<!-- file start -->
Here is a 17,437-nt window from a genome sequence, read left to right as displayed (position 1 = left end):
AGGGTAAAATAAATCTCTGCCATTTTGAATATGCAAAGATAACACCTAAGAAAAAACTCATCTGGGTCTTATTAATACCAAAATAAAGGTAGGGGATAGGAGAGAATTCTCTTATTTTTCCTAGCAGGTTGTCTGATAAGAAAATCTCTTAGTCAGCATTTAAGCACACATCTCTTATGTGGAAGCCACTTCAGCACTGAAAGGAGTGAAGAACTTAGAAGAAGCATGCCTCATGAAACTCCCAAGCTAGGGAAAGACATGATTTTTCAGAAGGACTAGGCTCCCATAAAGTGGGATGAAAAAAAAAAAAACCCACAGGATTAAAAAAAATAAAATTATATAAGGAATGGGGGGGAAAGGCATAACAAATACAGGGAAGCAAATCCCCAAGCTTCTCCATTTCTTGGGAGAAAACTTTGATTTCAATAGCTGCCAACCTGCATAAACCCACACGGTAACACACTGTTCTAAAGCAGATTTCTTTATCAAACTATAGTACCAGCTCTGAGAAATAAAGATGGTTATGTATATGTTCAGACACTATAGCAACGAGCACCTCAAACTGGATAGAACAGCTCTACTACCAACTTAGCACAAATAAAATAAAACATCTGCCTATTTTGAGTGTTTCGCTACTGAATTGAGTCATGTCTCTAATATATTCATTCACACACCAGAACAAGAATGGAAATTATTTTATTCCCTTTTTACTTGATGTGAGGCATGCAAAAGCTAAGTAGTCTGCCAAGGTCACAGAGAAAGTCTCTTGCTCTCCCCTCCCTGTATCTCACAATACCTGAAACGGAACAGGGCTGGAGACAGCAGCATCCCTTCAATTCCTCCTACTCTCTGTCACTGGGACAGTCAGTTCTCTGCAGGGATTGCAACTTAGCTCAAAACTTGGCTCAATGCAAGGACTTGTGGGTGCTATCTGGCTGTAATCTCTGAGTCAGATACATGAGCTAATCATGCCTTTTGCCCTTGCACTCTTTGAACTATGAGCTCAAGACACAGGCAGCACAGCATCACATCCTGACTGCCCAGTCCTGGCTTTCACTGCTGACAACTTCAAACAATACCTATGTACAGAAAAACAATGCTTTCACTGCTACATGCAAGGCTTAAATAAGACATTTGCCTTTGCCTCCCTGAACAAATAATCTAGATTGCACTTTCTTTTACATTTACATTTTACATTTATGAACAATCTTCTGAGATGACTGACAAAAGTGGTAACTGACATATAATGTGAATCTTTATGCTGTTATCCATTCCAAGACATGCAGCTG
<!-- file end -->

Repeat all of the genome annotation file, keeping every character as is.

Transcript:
Here is a 17,437-nt window from a genome sequence, read left to right as displayed (position 1 = left end):
AGGGTAAAATAAATCTCTGCCATTTTGAATATGCAAAGATAACACCTAAGAAAAAACTCATCTGGGTCTTATTAATACCAAAATAAAGGTAGGGGATAGGAGAGAATTCTCTTATTTTTCCTAGCAGGTTGTCTGATAAGAAAATCTCTTAGTCAGCATTTAAGCACACATCTCTTATGTGGAAGCCACTTCAGCACTGAAAGGAGTGAAGAACTTAGAAGAAGCATGCCTCATGAAACTCCCAAGCTAGGGAAAGACATGATTTTTCAGAAGGACTAGGCTCCCATAAAGTGGGATGAAAAAAAAAAAAACCCACAGGATTAAAAAAAATAAAATTATATAAGGAATGGGGGGGAAAGGCATAACAAATACAGGGAAGCAAATCCCCAAGCTTCTCCATTTCTTGGGAGAAAACTTTGATTTCAATAGCTGCCAACCTGCATAAACCCACACGGTAACACACTGTTCTAAAGCAGATTTCTTTATCAAACTATAGTACCAGCTCTGAGAAATAAAGATGGTTATGTATATGTTCAGACACTATAGCAACGAGCACCTCAAACTGGATAGAACAGCTCTACTACCAACTTAGCACAAATAAAATAAAACATCTGCCTATTTTGAGTGTTTCGCTACTGAATTGAGTCATGTCTCTAATATATTCATTCACACACCAGAACAAGAATGGAAATTATTTTATTCCCTTTTTACTTGATGTGAGGCATGCAAAAGCTAAGTAGTCTGCCAAGGTCACAGAGAAAGTCTCTTGCTCTCCCCTCCCTGTATCTCACAATACCTGAAACGGAACAGGGCTGGAGACAGCAGCATCCCTTCAATTCCTCCTACTCTCTGTCACTGGGACAGTCAGTTCTCTGCAGGGATTGCAACTTAGCTCAAAACTTGGCTCAATGCAAGGACTTGTGGGTGCTATCTGGCTGTAATCTCTGAGTCAGATACATGAGCTAATCATGCCTTTTGCCCTTGCACTCTTTGAACTATGAGCTCAAGACACAGGCAGCACAGCATCACATCCTGACTGCCCAGTCCTGGCTTTCACTGCTGACAACTTCAAACAATACCTATGTACAGAAAAACAATGCTTTCACTGCTACATGCAAGGCTTAAATAAGACATTTGCCTTTGCCTCCCTGAACAAATAATCTAGATTGCACTTTCTTTTACATTTACATTTTACATTTATGAACAATCTTCTGAGATGACTGACAAAAGTGGTAACTGACATATAATGTGAATCTTTATGCTGTTATCCATTCCAAGACATGCAGCTG